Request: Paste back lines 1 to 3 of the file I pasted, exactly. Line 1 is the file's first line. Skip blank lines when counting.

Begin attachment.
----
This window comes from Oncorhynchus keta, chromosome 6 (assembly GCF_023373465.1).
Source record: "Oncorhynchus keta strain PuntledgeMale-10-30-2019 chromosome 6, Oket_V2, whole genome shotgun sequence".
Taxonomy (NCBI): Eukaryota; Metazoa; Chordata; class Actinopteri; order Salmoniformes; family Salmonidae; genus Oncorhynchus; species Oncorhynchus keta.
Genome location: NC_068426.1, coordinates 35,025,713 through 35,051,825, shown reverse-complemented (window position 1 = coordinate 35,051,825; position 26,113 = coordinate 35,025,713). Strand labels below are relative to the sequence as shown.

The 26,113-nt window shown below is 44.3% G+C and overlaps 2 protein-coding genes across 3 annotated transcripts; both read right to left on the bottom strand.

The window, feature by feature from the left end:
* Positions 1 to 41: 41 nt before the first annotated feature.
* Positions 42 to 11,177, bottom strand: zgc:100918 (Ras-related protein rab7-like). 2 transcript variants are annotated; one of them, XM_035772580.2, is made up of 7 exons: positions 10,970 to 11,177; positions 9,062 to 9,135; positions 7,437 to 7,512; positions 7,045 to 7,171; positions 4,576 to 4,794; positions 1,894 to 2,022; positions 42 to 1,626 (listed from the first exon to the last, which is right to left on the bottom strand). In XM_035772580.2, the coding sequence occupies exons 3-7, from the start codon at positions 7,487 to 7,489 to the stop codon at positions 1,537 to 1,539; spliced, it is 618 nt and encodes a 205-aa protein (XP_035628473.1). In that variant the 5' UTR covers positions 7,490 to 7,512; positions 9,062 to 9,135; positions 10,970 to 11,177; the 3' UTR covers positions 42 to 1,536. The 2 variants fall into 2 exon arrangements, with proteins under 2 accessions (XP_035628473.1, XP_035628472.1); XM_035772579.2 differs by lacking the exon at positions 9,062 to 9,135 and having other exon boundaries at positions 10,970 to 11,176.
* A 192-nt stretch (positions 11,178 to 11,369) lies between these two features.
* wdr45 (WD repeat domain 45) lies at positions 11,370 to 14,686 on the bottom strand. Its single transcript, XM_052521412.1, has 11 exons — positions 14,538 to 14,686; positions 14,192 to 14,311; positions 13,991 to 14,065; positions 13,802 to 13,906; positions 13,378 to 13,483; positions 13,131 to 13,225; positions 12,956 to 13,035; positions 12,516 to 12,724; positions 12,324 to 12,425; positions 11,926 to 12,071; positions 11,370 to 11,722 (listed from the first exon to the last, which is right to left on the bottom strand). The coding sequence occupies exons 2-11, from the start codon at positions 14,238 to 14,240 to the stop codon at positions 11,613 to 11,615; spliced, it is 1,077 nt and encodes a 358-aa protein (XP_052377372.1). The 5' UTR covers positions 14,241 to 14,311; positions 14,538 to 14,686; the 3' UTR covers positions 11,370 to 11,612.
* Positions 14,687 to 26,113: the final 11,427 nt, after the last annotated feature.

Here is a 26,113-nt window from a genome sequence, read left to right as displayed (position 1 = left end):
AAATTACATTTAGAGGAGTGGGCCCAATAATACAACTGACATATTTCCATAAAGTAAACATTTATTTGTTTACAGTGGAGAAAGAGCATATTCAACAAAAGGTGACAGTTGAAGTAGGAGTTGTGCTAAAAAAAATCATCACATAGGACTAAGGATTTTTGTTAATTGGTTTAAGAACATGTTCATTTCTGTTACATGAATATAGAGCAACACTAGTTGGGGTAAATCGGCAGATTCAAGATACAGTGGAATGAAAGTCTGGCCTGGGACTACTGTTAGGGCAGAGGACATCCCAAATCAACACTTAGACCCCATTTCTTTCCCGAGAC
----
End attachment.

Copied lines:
This window comes from Oncorhynchus keta, chromosome 6 (assembly GCF_023373465.1).
Source record: "Oncorhynchus keta strain PuntledgeMale-10-30-2019 chromosome 6, Oket_V2, whole genome shotgun sequence".
Taxonomy (NCBI): Eukaryota; Metazoa; Chordata; class Actinopteri; order Salmoniformes; family Salmonidae; genus Oncorhynchus; species Oncorhynchus keta.